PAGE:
During the course the student will acquire the capacity to know/recognize, understand and explain the scientific literature focused on learning processes, referring to the main theoretical frameworks and to some basic issues related to developmental psychology during the whole life course and educational psychology, and also to the main methods.
In particular, expected learning results are:
• Knowledge and understanding: of basic developmental processes, related to cognitive, social, and emotional domain; of psychological processes characterizing learning processes, focused on cognitive, metacognitive, motivational, and emotional aspects, with a particular attention to the main theoretical approaches from the literature;
• Ability to apply knowledge and understanding relating to the identification of the psychological processes that promote achievement and wellbeing;
• Autonomy of judgement in terms of abilities to interpret data on learning contexts and processes, and to identify criteria useful to express autonomous judgements and reflections on psychological, scientific, and ethic dimensions relating to learning processes;
• Communicative abilities in terms of competences and instruments to communicate and manage information, in particular those typical of the scientific language of psychology;
• Capacity of learning in terms of awareness on the psychological processes which characterize learning contexts.
The syllabus is divided into two parts:
(A) Developmental and educational psychology.
• Educational psychology.
• Cognitive development.
• Self, social, and moral development.
• Differences in learning.
• Development of language and linguistic diversity.
• Culture and diversity.
• Behavioural theories of learning.
• Cognitive perspective on learning.
• Complex cognitive processes.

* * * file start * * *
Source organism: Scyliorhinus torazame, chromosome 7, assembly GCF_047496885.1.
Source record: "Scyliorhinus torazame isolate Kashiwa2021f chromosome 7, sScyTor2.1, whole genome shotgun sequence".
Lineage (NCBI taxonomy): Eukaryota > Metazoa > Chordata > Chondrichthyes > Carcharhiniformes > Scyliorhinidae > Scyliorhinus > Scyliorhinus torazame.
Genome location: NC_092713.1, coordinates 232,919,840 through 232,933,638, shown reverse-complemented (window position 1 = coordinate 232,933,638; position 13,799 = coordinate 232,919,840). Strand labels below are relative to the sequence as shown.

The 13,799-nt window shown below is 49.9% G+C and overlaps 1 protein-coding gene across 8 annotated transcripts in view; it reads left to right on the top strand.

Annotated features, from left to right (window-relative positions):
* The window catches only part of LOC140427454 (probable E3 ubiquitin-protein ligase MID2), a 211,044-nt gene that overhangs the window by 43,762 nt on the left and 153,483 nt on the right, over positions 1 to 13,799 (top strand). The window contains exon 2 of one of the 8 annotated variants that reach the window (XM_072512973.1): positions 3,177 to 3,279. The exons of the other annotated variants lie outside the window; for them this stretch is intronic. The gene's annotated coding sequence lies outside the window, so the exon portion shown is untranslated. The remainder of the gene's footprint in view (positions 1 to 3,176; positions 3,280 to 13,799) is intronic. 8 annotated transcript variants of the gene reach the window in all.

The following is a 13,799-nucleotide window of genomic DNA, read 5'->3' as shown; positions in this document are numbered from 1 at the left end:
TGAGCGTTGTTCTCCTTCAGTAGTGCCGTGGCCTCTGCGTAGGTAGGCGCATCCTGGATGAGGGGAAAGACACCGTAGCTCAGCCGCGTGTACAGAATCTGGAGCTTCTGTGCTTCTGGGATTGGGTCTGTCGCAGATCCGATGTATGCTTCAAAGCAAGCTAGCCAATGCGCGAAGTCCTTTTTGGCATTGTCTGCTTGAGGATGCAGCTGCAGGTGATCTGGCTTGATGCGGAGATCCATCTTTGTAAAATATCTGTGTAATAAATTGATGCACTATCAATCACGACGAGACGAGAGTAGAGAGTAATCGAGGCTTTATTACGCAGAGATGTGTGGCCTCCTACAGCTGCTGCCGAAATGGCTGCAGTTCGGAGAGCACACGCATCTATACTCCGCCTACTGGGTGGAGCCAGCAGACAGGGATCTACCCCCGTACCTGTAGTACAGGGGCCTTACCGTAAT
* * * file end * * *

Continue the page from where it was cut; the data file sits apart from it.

• Learning sciences and constructivism.
• The sociocognitive theory.
• Learning and motivation.
(B) Motivation and emotions in learning contexts.
• Research on school motivation: history and basic concepts.
• The meanings of learning: achievement goals.
• Being well at school: social goals.
• The individual between the need for autonomy and external regulation: the autodetermination theory.
• Emotions at school.
• Sense of self and identity.
• The sense of self: self-efficacy and self-regulation.
• Building motivation.
• What positive psychology is.
• Optimism and hope.
• Happiness and subjective wellbeing.
• Eudemonic wellbeing.
• Values, motivation and aims in life.
• The time in life.
• Complexity and challenges in life.
• The freedom to choose.
• Interventions in positive psychology.
• Practical applications.
• The future of positive psychology.
The course will include frontal lessons, aiming at transmitting basic notions, integrated by cooperative learning, aiming at deepening the knowledge of specific aspects of the syllabus, in particular through the study of research papers. The content of the texts and the lessons is coherent with the syllabus. Further didactic materials are available from the teacher.
During the whole academic year, in addition, the teacher will receive the students individually, at the times indicates in the website (it is not necessary to arrange specific appointments) which are constantly updated.
During the first lesson, the teacher will present the whole calendar of the didactic activities with dates and topics of the lessons, specifying the time and the rooms.
|Boscolo, P.||La fatica e il piacere di imparare. Psicologia della motivazione scolastica||Torino: UTET||2012|
|Boniwell, I.||La scienza della felicità. Introduzione alla psicologia positiva||Bologna: Il Mulino||2015|
|Woolfolk, A.||Psicologia dell’educazione. Teorie, metodi, strumenti||Milano: Pearson||2020|
The aim of the exam is to verify the extent to which the expected learning results are achieved, in terms of knowledge and understanding abilities, both theoretical and applied.
The exam is formed by a written part and an optional oral part. Both of them cover the whole syllabus. For the written part, there are one open-ended question, 20 closed-ended questions, and 5 definitions. The duration of the written part is one hour. The oral part is optional, and it consists of an integrative interview requested by the student, after passing the written part.
The evaluation of the exam is expressed in thirties. For the written part, there will be maximum five points for the answer to the open-ended question, one point for each answer to the closed-ended questions, and maximum one point for each definition. For the oral part, there will be maximum three points.
The exam will be equal for those students who attend and those who do not attend the lessons.